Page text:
BIM: The Next Generation Wednesday, Aug 26 2009 

Earlier this year I wrote on this blog about $100,000 the AIA St. Louis set aside for as scholarship pool for local architects “displaced” by the ailing economy.  Some of you wrote to ask more about it, and I posted a link to the application form.

This post is an update on how some of that money was used. I first learned about the specific project in the story linked here from Kelly Dawson Duepner, a Facebook friend of mine, who is one of the architects who has benefitted from the AIA’s funds with a BIM project applied to the Bevo Mill (Bevo Mill Modeling Project.)

The St. Louis Post-Dispatch ran a story on it last Friday (8/21/09) and, as Kelly puts it, “It’s gone viral on the Web.” Here’s a > link < to the story in the Post that was picked up by Architectural Record.

Nice job, Kelly!

So, how is everyone doing these days? Tuesday, Aug 11 2009 

Has anyone’s work circumstances changed for the better? I haven’t heard from anyone for a while, so I don’t know if things are worse, better, or status quo. I’m still on a reduced work-week, myself. Let us hear from you.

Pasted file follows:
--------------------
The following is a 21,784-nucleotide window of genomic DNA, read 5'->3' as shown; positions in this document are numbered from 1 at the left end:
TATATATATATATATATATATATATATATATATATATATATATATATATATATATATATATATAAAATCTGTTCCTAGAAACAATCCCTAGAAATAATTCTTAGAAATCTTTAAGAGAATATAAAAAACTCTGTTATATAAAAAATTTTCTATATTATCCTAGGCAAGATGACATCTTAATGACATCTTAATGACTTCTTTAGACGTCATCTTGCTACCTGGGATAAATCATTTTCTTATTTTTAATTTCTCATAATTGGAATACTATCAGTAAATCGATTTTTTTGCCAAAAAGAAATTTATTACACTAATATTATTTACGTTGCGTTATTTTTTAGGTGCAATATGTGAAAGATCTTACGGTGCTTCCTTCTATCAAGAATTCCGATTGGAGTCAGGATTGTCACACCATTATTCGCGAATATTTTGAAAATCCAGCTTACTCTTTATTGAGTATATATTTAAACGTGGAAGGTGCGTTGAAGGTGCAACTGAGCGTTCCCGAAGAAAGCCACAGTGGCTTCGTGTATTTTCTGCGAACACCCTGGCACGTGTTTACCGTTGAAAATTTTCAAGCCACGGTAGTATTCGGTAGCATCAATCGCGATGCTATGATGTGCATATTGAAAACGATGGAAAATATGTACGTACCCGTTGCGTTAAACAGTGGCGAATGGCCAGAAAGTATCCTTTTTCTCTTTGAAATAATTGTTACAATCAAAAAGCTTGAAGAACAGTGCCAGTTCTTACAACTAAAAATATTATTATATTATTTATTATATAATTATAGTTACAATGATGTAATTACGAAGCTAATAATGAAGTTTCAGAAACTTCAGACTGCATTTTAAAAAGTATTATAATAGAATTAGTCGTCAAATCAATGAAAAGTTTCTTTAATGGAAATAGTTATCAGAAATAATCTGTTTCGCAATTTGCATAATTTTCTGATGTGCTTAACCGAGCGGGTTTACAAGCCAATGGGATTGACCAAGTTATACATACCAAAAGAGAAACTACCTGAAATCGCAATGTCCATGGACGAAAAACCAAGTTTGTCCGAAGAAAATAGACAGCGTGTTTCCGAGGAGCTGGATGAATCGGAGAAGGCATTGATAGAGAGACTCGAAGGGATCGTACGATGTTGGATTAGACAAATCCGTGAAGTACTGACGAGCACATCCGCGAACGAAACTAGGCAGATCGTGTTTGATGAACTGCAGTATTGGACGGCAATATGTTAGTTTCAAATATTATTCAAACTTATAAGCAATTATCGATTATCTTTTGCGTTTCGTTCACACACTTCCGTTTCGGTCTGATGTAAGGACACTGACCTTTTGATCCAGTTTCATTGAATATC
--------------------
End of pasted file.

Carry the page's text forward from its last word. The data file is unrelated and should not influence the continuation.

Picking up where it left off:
Now HiringAs a thank-you-in-advance, I’m posting this > link < to a Monster.com job fair that’s coming to St. Louis.

8-25-09 | 10 a.m. to 3 p.m.

Sheraton St. Louis City Center — Hotel and Suites | 400 South 14th Street

So if you are still looking for work, spruce up your resume, upload it and pre-register for this event.

PS — Follow Monster.com on Twitter and Facebook. Uh, you do you have your accounts set on those by now, right?

Careers column reporter for online Wall Street Journal asks, Should Over-50 Job Hunters Join Facebook? Friday, May 29 2009 

Read the whole story > here < and join in the conversation with your comment at the http://online.WSJ.com site, or leave a comment here for your colleagues.

online_mom-300x199I wonder how many people reading this of any age have a Facebook page that they use for professional networking (including job hunting.)  I have an account, but I have not completed any of the information yet.

man_mobile_phoneI plan on doing it soon, and to get the most out of it, I need to tie it in to the other accounts I have, i.e., Twitter, LinkedIn, and these two blogs. So far the blogs, Twitter, and LinkedIn keep me pretty busy.

Share your questions, successful practices, comments, etc., here!

Images from nielsen.com via the Web

Social Media Strategies Sunday, Apr 5 2009 

rocketship-bubblesandballoonsAre you riding the social media rocket-ship yet?

My dad (rest his soul) was a techno-geek, and following in his footsteps, I have found technology in general, and social media technology, specifically, to be absolutely fascinating. I have three blogs (two that I claim), and I have my LinkedIn profile. I put most of my time on-line into these three things to keep them updated, which is one of the keys to using social media successfully for whatever is your purpose.